on January 08, 2002
low prices for Input
Work Systems (GWS) might be the least likely name you
could have thought for a company developing gaming
peripherals, but that's exactly what they do. Based in
they are an as of yet unestablished name with limited
production, and notably their products are hand assembled.
Their input devices are anything but ordinary, and today at
3D Spotlight we will be looking at the RTR-720 Mark I mod I,
GWS' pioneering rotary grip gaming mouse.
RTR-720, aka "The Equaliser", is unlike any other
input device I have seen. I can't quite put my finger on
what it reminds me of, but there are definite beetle
influences, along with some sort of an industrial image
given the yellow mouse ball and rollers, and orange/red LEDs.
Perhaps the most striking comparison though is that of the
720 with a 1920s telephone.
rather small, I was puzzled on how to hold it. The
accompanying documentation boasts that, unlike all other
mice, the RTR is not prone to inducing carpal tunnel
syndrome (cts) as it does not induce the pronated posture
required of a palm-held device, and thus does not put the
weight of the arm on the carpal tunnel.
the device is something of a learning curve, as I was so
used to resting my arm on the work surface. This could not
really be done with the 720, as it is finger, rather than
wrist/palm operated. The 720 is designed to give a more
efficient approach to moving. Outside of the world of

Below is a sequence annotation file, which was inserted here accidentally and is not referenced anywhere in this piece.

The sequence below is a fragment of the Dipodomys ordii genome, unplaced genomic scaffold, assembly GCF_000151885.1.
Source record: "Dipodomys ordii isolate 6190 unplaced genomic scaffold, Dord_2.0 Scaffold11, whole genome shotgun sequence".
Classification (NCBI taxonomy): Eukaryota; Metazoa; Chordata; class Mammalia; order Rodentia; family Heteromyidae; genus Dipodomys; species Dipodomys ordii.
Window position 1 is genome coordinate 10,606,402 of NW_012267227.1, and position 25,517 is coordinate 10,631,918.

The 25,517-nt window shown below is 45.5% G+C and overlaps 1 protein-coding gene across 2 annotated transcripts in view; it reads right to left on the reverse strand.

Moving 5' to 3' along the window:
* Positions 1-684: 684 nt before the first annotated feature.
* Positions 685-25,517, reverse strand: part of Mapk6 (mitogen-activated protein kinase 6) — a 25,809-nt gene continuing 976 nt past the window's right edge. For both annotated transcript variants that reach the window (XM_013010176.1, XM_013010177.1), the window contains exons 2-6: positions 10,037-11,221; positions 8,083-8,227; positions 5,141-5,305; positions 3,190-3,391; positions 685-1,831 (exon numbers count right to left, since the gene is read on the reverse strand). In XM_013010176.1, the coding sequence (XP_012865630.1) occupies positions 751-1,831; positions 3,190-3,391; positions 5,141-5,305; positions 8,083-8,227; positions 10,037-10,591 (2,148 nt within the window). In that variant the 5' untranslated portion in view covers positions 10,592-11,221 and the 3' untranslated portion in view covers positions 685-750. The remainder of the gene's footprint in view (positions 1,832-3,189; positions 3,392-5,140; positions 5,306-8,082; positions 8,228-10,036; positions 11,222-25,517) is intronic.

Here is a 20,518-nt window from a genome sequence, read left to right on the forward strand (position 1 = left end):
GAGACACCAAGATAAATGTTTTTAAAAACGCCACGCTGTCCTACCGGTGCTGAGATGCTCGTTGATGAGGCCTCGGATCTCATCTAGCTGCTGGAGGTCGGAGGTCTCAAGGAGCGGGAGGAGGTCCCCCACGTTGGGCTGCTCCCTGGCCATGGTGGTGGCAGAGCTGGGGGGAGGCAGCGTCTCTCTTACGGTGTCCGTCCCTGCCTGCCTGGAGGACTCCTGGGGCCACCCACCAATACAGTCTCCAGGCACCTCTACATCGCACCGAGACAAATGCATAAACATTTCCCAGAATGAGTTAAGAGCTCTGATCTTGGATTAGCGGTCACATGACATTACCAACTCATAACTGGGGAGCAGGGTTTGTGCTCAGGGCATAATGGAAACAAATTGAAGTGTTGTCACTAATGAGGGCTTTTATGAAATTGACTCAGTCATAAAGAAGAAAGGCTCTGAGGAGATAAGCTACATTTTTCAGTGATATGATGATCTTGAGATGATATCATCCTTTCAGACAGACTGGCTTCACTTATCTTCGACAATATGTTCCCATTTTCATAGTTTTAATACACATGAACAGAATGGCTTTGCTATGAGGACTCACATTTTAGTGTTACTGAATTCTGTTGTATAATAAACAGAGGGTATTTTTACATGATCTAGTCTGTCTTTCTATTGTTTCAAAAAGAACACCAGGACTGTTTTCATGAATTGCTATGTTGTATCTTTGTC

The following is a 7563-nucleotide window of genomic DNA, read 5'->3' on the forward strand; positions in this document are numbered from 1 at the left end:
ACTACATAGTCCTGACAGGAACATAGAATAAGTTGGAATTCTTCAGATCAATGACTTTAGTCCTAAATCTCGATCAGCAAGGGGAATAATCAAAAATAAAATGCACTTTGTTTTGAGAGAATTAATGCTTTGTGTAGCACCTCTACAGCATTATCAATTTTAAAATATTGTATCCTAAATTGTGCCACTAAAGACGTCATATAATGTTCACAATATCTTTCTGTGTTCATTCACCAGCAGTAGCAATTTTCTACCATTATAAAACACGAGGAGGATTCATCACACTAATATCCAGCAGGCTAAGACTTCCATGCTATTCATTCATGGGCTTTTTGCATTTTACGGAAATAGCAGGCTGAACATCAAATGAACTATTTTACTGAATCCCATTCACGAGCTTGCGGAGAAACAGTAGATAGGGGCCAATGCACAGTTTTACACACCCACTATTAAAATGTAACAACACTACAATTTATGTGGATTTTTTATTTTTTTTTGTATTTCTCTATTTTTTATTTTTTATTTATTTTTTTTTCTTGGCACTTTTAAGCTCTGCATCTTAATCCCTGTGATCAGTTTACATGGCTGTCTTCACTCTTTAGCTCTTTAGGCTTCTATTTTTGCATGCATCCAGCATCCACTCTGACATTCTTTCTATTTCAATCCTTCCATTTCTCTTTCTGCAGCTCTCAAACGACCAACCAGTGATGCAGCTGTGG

computers, we look around by moving our head. This movement
is not too easily emulated on conventional mice, which were,
after all, conceived to navigate the desktop, not to look
around in first person perspectives.
The 720 was created specifically for FPS games, with
this movement in mind.
cord has a large yellow attachment near the USB plug, with
two spare screws and an Allen key attached, no doubt useful
given the device is held together with Allen screws, however
I would still have preferred the 720 to be held together
with Philips-head screws. The twist to open bases on most
other wheel mice seem perfectly adequate.
the device doesn't actually feature a scroll wheel as such,
any one of its six buttons can be assigned as scroll up or
scroll down. It should be remembered that the 720 is
primarily designed for FPS gaming.
top protruding wire surprisingly did not bother me at all,
in lieu of the fact that my hand position on the 720 was not
encompassing, moreover it was simply a fingertip operation,
as previously explained.
device seems to be mounted on a transparent platform not
unlike a 360 degree protractor, with a medium sized hole in
the bottom for the mouse ball (no, the 720 does not use
optical sensors). The four membrane buttons are surface
mounted, and light up orange by default. They are all
equally small, but are not close enough together to be mixed
up. They do not click conventionally, and require only a
light touch to be activated. I was rather confused, when
consulting the documentation revealed that the device should
have six buttons. A quick look at the supporting software
showed where the buttons should be as well:
the areas revealed what I was missing, the buttons aren't
actually physically embossed, they are part of the moulded
grip. I had only previously seen this approach to buttons on
the new Mac mouse (whose casing acts as the button). I did
find the side buttons very hard to find though, and
impractical during gameplay.
model I received was the black enamel variety, but it is
also available in Chrome plate finish. Several more metal
plated finishes are planned. The central circle proudly
adorns an effeminate butterfly logo, as does the USB plug.
RTR-720 is embossed on the lower side of the top of the
device, opposite to the four buttons, and the circumference
is moulded into ridges for better grip.